How do you define a life?
Yesterday evening I visited several art spaces that were opened as part of Nashville’s monthly exhibition evening. The city is a magnet for creatives types now, mostly in music, but in other genres as well.
One show got me to thinking. Here are some photos of what I saw.
The images were rendered in acrylic on pieces of cardboard, sometimes the insides of cereal boxes. They were sweet, naive and, to my eye, charming — the sort of thing you might hang on a wall in a small child’s room.
In fact, the artist only began painting in 2014. Previously he had devoted himself to reading literature and philosophy, and writing stories, longhand, in a broad, almost loopy script.
The show was a memorial for the artist, Gary Bradford Cone, a prisoner who died in April after spending more than half his life on death row following a two-day rampage in 1980.
The exhibit featured other works of art created in Cone’s memory by his death row friends and a memorial book of his writings and his art.
As a young man, Cone served four years in the military, including a tour in Vietnam, where he earned a bronze star. After mustering out, he earned an honors degree at the University of Arkansas. A very high LSAT score gained him admission to law school.
But he was a troubled person. After his 1972 college graduation, he was convicted for three armed robberies that year and the year before. He was in prison until late 1979.
On August 9 the following year, Cone robbed a Memphis jewelry store at gunpoint and fled in his car. He fired at police who were pursuing him, injuring an officer and a civilian. The next day he broke into the home of an elderly couple, bludgeoned them to death and ransacked their house. Then he shaved his beard, got a haircut and boarded a plane to Florida, where he stayed with a friend.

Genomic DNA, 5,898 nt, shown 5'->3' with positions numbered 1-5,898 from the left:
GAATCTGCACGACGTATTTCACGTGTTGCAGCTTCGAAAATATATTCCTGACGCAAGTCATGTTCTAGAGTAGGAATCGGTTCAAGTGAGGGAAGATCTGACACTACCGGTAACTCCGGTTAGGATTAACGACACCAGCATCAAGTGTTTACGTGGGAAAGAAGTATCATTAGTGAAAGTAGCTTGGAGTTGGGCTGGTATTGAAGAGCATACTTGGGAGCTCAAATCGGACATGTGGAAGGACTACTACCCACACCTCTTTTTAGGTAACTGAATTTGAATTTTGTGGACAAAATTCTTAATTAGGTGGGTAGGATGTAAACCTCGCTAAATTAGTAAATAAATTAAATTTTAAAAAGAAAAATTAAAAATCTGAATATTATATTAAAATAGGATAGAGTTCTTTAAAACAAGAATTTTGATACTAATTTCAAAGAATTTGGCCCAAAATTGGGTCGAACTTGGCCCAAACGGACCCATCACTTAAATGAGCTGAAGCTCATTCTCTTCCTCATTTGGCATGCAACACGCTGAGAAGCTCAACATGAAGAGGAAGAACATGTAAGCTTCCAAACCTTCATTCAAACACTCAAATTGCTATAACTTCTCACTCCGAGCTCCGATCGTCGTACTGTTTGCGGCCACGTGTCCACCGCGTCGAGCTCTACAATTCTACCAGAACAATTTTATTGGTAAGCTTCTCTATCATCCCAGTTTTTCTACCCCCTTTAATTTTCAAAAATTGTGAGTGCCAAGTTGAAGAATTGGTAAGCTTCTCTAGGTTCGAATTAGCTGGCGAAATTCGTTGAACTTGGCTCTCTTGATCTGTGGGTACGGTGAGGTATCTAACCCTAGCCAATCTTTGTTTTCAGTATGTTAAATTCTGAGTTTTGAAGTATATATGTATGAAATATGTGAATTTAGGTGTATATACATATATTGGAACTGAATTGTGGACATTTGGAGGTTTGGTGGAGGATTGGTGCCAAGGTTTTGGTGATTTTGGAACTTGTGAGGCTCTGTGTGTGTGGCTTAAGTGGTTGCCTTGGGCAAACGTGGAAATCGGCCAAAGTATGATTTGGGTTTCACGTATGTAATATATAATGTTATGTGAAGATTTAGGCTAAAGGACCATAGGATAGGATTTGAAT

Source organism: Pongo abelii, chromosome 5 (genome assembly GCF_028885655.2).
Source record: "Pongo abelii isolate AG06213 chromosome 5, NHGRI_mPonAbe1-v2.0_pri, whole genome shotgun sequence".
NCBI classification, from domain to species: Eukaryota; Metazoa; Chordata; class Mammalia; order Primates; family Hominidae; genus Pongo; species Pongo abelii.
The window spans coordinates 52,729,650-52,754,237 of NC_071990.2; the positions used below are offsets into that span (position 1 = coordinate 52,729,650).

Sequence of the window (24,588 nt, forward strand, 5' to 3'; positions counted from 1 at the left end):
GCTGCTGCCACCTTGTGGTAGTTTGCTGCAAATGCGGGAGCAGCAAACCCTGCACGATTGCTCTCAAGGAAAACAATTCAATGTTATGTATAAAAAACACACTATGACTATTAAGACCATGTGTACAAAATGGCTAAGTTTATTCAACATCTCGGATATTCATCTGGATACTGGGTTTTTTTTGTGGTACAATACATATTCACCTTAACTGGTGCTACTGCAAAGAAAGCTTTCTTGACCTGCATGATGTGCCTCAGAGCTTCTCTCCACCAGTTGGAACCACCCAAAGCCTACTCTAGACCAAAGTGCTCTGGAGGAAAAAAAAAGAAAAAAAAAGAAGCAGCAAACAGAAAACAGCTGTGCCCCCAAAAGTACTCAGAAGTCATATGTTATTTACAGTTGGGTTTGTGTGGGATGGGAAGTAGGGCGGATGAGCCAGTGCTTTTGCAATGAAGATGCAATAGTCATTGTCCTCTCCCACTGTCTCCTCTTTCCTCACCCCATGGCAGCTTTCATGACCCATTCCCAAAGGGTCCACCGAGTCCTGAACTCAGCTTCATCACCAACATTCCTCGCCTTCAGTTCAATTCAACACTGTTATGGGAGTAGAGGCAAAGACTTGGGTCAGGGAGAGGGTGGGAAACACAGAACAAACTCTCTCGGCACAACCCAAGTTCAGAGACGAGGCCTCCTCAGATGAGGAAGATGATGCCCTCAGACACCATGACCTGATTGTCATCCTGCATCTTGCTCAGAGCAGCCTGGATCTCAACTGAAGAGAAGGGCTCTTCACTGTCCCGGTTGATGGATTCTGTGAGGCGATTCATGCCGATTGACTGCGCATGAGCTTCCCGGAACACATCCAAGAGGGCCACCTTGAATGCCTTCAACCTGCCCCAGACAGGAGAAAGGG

At the murder trial, Cone admitted what he had done, but his defense team asserted mitigating circumstances — post traumatic stress and methamphetamine addiction traced to his time in Vietnam — to no avail. Cone was sentenced to death and spent the rest of his life on death row.
While confined, Cone worked as the prison librarian. According to Robin Paris and Tom Williams, college art professors who knew him and arranged the exhibit I saw, “reading books as well as writing offered him a way to ‘escape’ the life of a prisoner.”
His taste in reading was broad, including literature, history, philosophy and critical theory. A long list of his favorite writers included Homer, W.B. Yeats and contemporary criminal writer Richard Price.
Again, from Paris and Williams, “He also wrote essays and short stories, and many of these betray his belief that art and literature represent alternatives to the tyranny of prison life and the machinations of courtrooms and legislatures.”
I imagine the relatives of the people Cone beat to death have a hard time seeing him as anything but a cold-blooded killer, which is understandable.
But when I look at the paintings pictured above, I see a gentle sensibility. When I read some of what Cone wrote, I saw a mind engaged with larger issues.
Paris and Williams say this: “More than 30 years on death row. . . allowed him to become a different person than the one he’d been at the time of his arrest.”
People can do terrible things, but unless you dismiss utterly the concepts of free will and grace, you have to believe that people can change for the better.
I have met several people who have taught writing classes in prisons, who have been prison chaplains and who have taught basic education classes in prisons. They are not naive optimists, but they believe that it is possible for people to change.
I do too.